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UK residents have been warned they may see 'blood rain' this coming week.
After a week of glorious sun, a few scatterings of rain, but generally merry May weather, the warning of 'blood rain' makes it sound like the UK should now prepare itself for potential real-life horror movie scenes.
The effects of such a menacing-sounding name may not be literal splashes of viscous scarlet liquid raining from the sky, but red or orange tinted rain could be set to fall in some parts of the country.
Aerosol forecasts from #CopernicusAtmosphere observed another large plume of #SaharanDust moving across the Atlantic between 12-17 May and heading towards the Caribbean.— Copernicus ECMWF (@CopernicusECMWF) May 16, 2022
The forecast shows a strong plume predicted to reach western Europe on 20 & 21 May
➡️ https://t.co/tBveTTMaJu pic.twitter.com/1sCD2eBQK6
The Met Office describes 'blood rain' as 'when there is red-coloured rain falling from the sky'.
The red or orange colour occurs when 'relatively high concentrations of red coloured dust or particles get mixed into rain'.
The Met Office states: "In the case of blood rain, strong winds or storms can whip up dust and sand. As this becomes airborne it can get caught up in atmospheric circulation, where it can be carried for thousands of miles.
"Eventually the dust will either fall out of the sky due to gravity or will be caught up in rain clouds, where it mixes with the water droplets. When these fall as rain the raindrops could appear red."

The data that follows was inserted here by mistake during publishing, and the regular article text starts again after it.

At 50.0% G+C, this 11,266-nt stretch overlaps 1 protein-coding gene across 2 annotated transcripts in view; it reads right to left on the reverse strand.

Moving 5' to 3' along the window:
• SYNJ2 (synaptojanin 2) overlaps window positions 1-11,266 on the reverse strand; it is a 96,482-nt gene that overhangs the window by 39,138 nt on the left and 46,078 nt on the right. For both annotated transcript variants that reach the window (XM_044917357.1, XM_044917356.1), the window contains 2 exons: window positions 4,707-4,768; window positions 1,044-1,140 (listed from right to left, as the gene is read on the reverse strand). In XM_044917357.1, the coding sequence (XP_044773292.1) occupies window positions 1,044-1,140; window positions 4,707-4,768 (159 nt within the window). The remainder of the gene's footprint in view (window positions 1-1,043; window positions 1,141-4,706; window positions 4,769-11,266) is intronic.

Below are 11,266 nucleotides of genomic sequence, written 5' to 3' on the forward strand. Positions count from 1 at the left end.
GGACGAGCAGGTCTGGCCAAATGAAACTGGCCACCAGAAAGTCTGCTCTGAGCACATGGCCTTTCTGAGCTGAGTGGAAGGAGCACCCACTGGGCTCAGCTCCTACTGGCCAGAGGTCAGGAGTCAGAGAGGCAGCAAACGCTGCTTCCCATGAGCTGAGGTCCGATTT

Due to the high concentration of red dust or particles needed to turn the rain red, incidents of blood rain are 'relatively rare'.
The Met Office also noted the term isn't actually 'meteorological or scientific' but a 'colloquial phrase' and is often used in the UK in a 'much more loose' sense.
It explained: "Each year on several occasions the UK will see rain falling with some amount of dust mixed into it. This usually comes from the Sahara before mixing in clouds and falling out.
"However, the dust we see is usually yellow or brown and mixed in very low concentrations - so the rain would look just the same as usual. The only difference would be that you might find a thin film of dust on your car or windows after the water has evaporated."
Several yellow thunderstorm warnings have also been issued by the Met Office for areas in the south-east of the country.
The warnings are listed as currently lasting from today (18 May) until tomorrow.
The Met Office's Richard Miles told PA news agency: "There are some dust concentrations in the atmosphere above the UK at present which might well be washed out in the rain tonight, but it’s likely to be relatively small amounts on the whole.
"There’s a warning out for thunderstorms for the south-eastern third of England tonight, and a squally cold front will bring wind and sometimes heavy rain to Northern Ireland and north west Scotland this evening.
"Away from these features it will be mostly fine and dry today and tomorrow, temperatures up to 23-24C in London and the South East, high teens or low 20s elsewhere."
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